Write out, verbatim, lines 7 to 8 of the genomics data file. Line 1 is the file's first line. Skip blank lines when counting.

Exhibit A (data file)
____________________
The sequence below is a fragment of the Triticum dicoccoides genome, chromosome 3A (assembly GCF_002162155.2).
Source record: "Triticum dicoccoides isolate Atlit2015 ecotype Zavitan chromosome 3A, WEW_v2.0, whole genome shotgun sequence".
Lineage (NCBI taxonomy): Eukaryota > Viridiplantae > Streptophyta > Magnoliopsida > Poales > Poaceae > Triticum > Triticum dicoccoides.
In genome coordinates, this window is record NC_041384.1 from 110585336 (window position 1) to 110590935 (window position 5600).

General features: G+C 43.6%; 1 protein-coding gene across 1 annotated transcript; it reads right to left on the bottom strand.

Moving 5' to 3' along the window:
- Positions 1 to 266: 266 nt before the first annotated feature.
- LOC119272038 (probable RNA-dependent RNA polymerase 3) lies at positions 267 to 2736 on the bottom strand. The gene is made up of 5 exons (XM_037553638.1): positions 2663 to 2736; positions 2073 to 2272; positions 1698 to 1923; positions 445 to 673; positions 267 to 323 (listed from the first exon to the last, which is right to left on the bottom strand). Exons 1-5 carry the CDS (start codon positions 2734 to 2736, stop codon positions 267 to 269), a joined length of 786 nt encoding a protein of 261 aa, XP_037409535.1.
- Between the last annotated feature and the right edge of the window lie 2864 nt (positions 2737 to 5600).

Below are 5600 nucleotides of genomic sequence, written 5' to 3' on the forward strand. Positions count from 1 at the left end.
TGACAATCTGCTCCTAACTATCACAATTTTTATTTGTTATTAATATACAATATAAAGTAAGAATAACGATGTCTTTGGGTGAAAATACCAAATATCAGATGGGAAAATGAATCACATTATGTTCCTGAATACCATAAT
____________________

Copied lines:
- Positions 1 to 266: 266 nt before the first annotated feature.
- LOC119272038 (probable RNA-dependent RNA polymerase 3) lies at positions 267 to 2736 on the bottom strand. The gene is made up of 5 exons (XM_037553638.1): positions 2663 to 2736; positions 2073 to 2272; positions 1698 to 1923; positions 445 to 673; positions 267 to 323 (listed from the first exon to the last, which is right to left on the bottom strand). Exons 1-5 carry the CDS (start codon positions 2734 to 2736, stop codon positions 267 to 269), a joined length of 786 nt encoding a protein of 261 aa, XP_037409535.1.